• Ray Nickson
  • Alice Neikirk
Part of the Palgrave Studies in Compromise after Conflict book series (PSCAC)


Transitional justice suffers from an expectation dilemma. High expectations are held for justice after conflict, but these expectations are rarely met. This is not simply because expectations are too high. Rather, institutions responding to crimes committed during conflict are frequently established without consideration to the expectations that stakeholders have for justice. While expectations often reflect deep needs such as healing, recovery, and acknowledgment, official institutions that provide for a single form of justice may be ill-suited to address those needs.


  1. Bell, C 2009, ‘Transitional justice, interdisciplinarity and the state of the ‘field’ or ‘non-field’’, International Journal of Transitional Justice, vol. 3, no. 1, pp. 5–27.Google Scholar
  2. Braithwaite, J, Braithwaite, V, Cookson, M and Dunn, L 2010, Anomie and violence: Non-truth and reconciliation in Indonesian peacebuilding, ANU E-Press, Canberra, Australia.Google Scholar
  3. Braithwaite, J, Charlesworth, H and Soares, A 2012, Networked governance of greedom and tyranny: Peace in Timor-Leste, ANU E-Press, Canberra, Australia.Google Scholar
  4. Dzihana, A and Volcic, Z (eds) 2011, Media and national ideologies: Analysis of reporting on war crime trials in the former Yugoslavia, Media Centar Sarajevo, Sarajevo, Bosnia and Herzegovina.Google Scholar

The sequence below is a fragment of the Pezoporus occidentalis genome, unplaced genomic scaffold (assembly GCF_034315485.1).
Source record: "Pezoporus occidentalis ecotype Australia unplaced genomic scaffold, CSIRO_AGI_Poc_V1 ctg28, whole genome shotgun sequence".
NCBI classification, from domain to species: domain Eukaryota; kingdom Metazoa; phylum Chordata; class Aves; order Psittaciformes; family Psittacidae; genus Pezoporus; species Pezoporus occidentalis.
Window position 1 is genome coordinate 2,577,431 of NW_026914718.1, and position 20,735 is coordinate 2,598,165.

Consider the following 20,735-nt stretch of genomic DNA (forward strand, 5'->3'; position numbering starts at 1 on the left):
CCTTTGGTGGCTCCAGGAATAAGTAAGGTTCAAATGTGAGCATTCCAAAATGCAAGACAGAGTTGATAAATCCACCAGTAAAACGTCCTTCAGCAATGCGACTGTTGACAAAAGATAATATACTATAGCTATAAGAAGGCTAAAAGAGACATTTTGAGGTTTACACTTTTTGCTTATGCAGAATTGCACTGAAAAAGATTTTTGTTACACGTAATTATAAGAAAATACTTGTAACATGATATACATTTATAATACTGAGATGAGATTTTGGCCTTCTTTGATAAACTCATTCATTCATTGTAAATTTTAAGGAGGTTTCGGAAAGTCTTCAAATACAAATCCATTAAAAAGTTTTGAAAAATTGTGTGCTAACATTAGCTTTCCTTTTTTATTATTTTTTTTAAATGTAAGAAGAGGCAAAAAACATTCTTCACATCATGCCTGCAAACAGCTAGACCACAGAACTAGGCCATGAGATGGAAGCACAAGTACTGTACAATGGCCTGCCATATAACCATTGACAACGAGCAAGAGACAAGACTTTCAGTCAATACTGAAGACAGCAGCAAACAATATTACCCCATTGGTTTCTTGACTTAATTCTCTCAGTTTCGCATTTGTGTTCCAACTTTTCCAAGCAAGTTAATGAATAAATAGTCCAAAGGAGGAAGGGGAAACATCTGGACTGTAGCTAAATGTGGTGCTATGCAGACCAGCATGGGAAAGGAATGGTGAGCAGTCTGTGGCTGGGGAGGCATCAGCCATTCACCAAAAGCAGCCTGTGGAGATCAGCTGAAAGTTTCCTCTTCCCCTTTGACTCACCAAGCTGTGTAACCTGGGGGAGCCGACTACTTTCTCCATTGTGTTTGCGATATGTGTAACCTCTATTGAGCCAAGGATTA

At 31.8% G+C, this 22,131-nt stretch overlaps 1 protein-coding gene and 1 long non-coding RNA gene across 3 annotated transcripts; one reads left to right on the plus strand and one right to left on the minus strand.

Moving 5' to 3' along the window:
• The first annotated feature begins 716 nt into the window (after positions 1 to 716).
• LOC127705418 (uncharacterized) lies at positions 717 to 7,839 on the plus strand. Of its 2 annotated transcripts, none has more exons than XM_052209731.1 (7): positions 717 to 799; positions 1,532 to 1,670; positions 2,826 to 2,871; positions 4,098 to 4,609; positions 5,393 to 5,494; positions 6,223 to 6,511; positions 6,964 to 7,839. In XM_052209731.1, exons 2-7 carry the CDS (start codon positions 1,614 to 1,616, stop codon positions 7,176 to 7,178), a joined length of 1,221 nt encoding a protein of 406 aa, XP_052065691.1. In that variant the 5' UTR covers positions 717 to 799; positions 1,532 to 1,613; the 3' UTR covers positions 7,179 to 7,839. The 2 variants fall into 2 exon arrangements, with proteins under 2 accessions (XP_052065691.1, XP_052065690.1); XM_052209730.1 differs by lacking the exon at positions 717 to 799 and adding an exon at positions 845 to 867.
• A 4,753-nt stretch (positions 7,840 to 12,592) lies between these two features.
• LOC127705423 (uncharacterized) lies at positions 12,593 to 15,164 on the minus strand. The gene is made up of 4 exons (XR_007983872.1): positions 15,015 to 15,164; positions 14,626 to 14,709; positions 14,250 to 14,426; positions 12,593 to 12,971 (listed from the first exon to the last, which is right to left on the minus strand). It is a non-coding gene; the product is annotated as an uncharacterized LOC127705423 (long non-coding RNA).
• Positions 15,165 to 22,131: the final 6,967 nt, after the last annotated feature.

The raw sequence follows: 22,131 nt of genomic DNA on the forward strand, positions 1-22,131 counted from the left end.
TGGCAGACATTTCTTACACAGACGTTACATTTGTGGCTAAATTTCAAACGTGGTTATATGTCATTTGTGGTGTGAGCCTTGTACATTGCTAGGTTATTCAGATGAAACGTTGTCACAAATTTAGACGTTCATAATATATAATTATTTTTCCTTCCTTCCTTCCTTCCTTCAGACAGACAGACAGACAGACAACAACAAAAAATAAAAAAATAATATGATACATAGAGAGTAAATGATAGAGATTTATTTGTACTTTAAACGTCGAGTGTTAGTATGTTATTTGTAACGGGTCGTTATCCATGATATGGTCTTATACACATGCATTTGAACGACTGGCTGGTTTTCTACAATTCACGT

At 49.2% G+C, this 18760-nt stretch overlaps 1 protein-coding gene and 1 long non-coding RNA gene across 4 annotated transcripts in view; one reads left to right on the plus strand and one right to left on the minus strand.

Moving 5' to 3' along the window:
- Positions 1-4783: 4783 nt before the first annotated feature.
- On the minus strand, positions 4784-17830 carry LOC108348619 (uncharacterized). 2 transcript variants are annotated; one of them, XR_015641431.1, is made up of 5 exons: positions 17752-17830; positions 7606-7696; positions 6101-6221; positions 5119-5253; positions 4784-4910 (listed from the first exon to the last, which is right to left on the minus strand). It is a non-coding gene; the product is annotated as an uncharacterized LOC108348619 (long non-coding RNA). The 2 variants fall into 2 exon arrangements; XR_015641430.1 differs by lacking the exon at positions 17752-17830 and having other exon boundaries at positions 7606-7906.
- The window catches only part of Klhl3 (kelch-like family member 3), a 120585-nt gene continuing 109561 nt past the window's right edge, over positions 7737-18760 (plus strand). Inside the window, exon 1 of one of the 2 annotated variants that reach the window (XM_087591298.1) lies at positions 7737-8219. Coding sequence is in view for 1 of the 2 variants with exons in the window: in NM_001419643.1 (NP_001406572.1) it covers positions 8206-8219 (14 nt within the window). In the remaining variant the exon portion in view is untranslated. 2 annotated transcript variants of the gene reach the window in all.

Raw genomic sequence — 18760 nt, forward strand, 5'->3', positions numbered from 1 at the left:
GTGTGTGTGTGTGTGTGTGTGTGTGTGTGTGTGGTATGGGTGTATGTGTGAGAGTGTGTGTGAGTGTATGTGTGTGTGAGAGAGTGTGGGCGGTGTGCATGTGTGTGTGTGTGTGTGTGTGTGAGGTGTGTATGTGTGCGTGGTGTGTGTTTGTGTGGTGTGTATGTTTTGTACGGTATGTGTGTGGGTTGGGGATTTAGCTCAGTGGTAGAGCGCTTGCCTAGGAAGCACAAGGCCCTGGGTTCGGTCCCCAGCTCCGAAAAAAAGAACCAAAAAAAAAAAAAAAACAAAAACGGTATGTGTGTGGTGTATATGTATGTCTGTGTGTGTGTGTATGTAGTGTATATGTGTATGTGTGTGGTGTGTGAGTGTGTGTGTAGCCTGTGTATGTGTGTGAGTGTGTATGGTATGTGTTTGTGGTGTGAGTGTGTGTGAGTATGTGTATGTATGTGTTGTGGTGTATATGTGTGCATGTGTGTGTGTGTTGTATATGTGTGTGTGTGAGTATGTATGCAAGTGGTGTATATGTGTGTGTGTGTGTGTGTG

5. Holsti, OR 1969, Content analysis for the social sciences and humanities, Addison-Wesley Publishing Co., Reading, Massachusetts.Google Scholar
  6. Krippendorff, K 1980, Content analysis: An introduction to its methodology, Sage Publications, Beverley Hills, California.Google Scholar
  7. Minichiello, V, Aroni, R, and Neville Hays, T 1990, In-depth interviewing: Principles, techniques, analysis, Longman Cheshire, Hong Kong.Google Scholar
  8. Nettlefield, LJ 2010, Courting democracy in Bosnia and Herzegovina: The Hague tribunal’s impact in a postwar state, Cambridge University Press, New York, New York.Google Scholar
  9. Posner, EA and Vermeule, A 2004, ‘Transitional justice as ordinary justice’, Harvard Law Review, vol. 117, no. 3, pp. 761–825.Google Scholar
  10. Simons, M 2016, ‘Bosnian Serb leader Karadzic convicted of genocide and war crimes’, The New York Times, March 25.Google Scholar

Copyright information

© The Author(s) 2018

Authors and Affiliations

  1. 1.Fresno Pacific UniversityFresnoUSA
  2. 2.Australian National UniversityCanberraAustralia

Personalised recommendations